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Sterling up and defending globalisation

20 January 2017

Why was sterling up during Theresa May’s Brexit speech?

It is worth noting that markets move on expectation and correct following the final outcome. The pound had fallen ahead of the Prime Minister’s speech and rallied after her explanation of the negotiating stance. However, May’s speech was not the only factor contributing to the move:

1. The speech received a lot of attention but we should have expected most of what she said. It was a wish list and negotiating stance, not a result. The fact that the end deal will have to go to Parliament is no surprise; the repeal of the European Act would always have had to go to a vote with the necessary replacement legislation.

2. At about the same time, Trump commented that he thought the dollar was too strong and questioned Republican proposal for border tax adjustment which caused the dollar to be weaker.

3. Earlier in the day, UK inflation numbers had come in higher than expected, resulting in a more balanced picture for rates from the Bank of England (BoE). BoE members, Mark Carney and Andrew Haldane, have alluded to this in recent speeches. The higher than expected inflation was affected by air fares over the holiday period but we expect inflation to continue to rise in the months to come as oil and currency moves feed through. This may not persist as one-off effects wear off and the BoE may be reluctant to take back last summer’s rate cut, however a more balanced outlook is likely.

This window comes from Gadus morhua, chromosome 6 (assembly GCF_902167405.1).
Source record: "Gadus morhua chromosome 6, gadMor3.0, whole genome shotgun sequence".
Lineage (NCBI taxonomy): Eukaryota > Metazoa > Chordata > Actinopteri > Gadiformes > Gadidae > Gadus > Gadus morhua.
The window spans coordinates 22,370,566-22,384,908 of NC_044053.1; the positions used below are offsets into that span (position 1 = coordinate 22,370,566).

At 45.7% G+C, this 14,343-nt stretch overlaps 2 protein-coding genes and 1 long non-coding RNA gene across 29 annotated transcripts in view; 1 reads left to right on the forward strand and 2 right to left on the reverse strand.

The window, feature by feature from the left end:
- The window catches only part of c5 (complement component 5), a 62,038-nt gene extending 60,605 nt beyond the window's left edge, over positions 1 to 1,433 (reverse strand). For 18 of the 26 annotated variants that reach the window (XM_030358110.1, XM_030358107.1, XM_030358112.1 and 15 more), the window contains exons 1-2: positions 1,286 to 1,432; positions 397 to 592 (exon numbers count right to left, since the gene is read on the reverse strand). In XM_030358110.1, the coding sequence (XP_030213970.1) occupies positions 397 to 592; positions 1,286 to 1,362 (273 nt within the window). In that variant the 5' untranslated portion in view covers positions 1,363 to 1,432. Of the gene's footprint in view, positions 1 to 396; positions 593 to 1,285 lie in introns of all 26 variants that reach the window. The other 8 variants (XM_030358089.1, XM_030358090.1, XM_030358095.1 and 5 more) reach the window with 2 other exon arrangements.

What this episode DOES demonstrate is how sensitive the currency has become to political comments. Brexit negotiations and the Trump administrations trade stance will continue to influence currency moves day to day. However, in the long run we need to focus on what is actually done rather than Trump tweets and political posturing.

What effect do you think President Xi’s speech at Davos, defending globalisation will have on markets?

President Xi’s speech at Davos included a robust defence of the benefits of globalisation and warned against the dangers of a trade war. This should be seen in the context of repeated comments from President-Elect Trump on putting America first. China has been a source of low cost production and has benefitted from globalisation of trade, so it is no surprise to hear President Xi defending the status quo. Some of Trump’s team are saying that the threat of tariffs may be sufficient to prevent further movement of production facilities to countries such as China and Mexico. The President-Elect’s dealings with Taiwan have further irritated China and Trump ought to remember that China owns nearly 10% of the US treasury market which has helped US interest rates remain low. To conclude, China needs US trade and the US need Chinese support for the treasury market. For now, Xi’s speech has had little impact but the balancing act that is US/Chinese relations will need to be carefully monitored. Some may say that the US has been over deferential in the past and Trump is just addressing the balance, but diplomacy by tweet may not be the best way forward.


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